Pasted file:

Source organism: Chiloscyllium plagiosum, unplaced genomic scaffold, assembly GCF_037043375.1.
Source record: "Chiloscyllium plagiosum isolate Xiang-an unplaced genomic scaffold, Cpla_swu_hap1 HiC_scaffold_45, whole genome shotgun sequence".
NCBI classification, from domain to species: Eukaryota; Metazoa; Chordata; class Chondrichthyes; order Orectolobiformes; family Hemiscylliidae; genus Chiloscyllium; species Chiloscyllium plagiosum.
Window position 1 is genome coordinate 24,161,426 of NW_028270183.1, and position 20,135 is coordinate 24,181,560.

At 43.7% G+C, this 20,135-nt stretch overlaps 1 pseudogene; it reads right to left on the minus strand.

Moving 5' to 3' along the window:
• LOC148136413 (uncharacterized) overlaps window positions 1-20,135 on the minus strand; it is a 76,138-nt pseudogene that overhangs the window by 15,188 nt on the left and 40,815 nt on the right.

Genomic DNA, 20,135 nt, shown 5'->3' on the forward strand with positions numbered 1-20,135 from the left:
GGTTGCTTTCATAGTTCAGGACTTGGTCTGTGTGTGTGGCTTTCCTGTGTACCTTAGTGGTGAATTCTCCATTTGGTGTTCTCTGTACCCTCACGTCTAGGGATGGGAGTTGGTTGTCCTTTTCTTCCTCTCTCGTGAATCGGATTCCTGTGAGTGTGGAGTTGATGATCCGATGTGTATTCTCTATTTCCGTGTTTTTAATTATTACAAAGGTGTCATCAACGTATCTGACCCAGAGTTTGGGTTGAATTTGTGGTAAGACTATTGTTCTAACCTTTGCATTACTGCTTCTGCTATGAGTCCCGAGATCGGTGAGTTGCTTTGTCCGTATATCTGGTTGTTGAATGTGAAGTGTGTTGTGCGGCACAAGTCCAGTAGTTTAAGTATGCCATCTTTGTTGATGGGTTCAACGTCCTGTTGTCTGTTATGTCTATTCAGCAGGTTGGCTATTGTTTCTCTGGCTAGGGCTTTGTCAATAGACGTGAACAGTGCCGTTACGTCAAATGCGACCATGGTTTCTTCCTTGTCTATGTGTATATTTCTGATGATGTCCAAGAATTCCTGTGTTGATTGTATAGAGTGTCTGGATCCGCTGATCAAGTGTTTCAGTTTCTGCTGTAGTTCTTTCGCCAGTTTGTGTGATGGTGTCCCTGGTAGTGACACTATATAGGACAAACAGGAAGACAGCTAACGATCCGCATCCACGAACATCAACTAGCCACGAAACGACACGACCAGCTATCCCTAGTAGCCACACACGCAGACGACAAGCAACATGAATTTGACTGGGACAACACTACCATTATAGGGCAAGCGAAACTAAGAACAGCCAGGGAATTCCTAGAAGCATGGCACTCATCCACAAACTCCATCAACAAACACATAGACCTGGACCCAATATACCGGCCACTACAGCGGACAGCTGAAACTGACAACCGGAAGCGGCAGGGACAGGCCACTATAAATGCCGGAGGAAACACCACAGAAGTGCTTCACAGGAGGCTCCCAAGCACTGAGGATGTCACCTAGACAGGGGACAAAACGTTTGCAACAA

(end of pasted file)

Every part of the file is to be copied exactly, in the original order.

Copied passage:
Source organism: Chiloscyllium plagiosum, unplaced genomic scaffold, assembly GCF_037043375.1.
Source record: "Chiloscyllium plagiosum isolate Xiang-an unplaced genomic scaffold, Cpla_swu_hap1 HiC_scaffold_45, whole genome shotgun sequence".
NCBI classification, from domain to species: Eukaryota; Metazoa; Chordata; class Chondrichthyes; order Orectolobiformes; family Hemiscylliidae; genus Chiloscyllium; species Chiloscyllium plagiosum.
Window position 1 is genome coordinate 24,161,426 of NW_028270183.1, and position 20,135 is coordinate 24,181,560.

At 43.7% G+C, this 20,135-nt stretch overlaps 1 pseudogene; it reads right to left on the minus strand.

Moving 5' to 3' along the window:
• LOC148136413 (uncharacterized) overlaps window positions 1-20,135 on the minus strand; it is a 76,138-nt pseudogene that overhangs the window by 15,188 nt on the left and 40,815 nt on the right.

Genomic DNA, 20,135 nt, shown 5'->3' on the forward strand with positions numbered 1-20,135 from the left:
GGTTGCTTTCATAGTTCAGGACTTGGTCTGTGTGTGTGGCTTTCCTGTGTACCTTAGTGGTGAATTCTCCATTTGGTGTTCTCTGTACCCTCACGTCTAGGGATGGGAGTTGGTTGTCCTTTTCTTCCTCTCTCGTGAATCGGATTCCTGTGAGTGTGGAGTTGATGATCCGATGTGTATTCTCTATTTCCGTGTTTTTAATTATTACAAAGGTGTCATCAACGTATCTGACCCAGAGTTTGGGTTGAATTTGTGGTAAGACTATTGTTCTAACCTTTGCATTACTGCTTCTGCTATGAGTCCCGAGATCGGTGAGTTGCTTTGTCCGTATATCTGGTTGTTGAATGTGAAGTGTGTTGTGCGGCACAAGTCCAGTAGTTTAAGTATGCCATCTTTGTTGATGGGTTCAACGTCCTGTTGTCTGTTATGTCTATTCAGCAGGTTGGCTATTGTTTCTCTGGCTAGGGCTTTGTCAATAGACGTGAACAGTGCCGTTACGTCAAATGCGACCATGGTTTCTTCCTTGTCTATGTGTATATTTCTGATGATGTCCAAGAATTCCTGTGTTGATTGTATAGAGTGTCTGGATCCGCTGATCAAGTGTTTCAGTTTCTGCTGTAGTTCTTTCGCCAGTTTGTGTGATGGTGTCCCTGGTAGTGACACTATATAGGACAAACAGGAAGACAGCTAACGATCCGCATCCACGAACATCAACTAGCCACGAAACGACACGACCAGCTATCCCTAGTAGCCACACACGCAGACGACAAGCAACATGAATTTGACTGGGACAACACTACCATTATAGGGCAAGCGAAACTAAGAACAGCCAGGGAATTCCTAGAAGCATGGCACTCATCCACAAACTCCATCAACAAACACATAGACCTGGACCCAATATACCGGCCACTACAGCGGACAGCTGAAACTGACAACCGGAAGCGGCAGGGACAGGCCACTATAAATGCCGGAGGAAACACCACAGAAGTGCTTCACAGGAGGCTCCCAAGCACTGAGGATGTCACCTAGACAGGGGACAAAACGTTTGCAACAA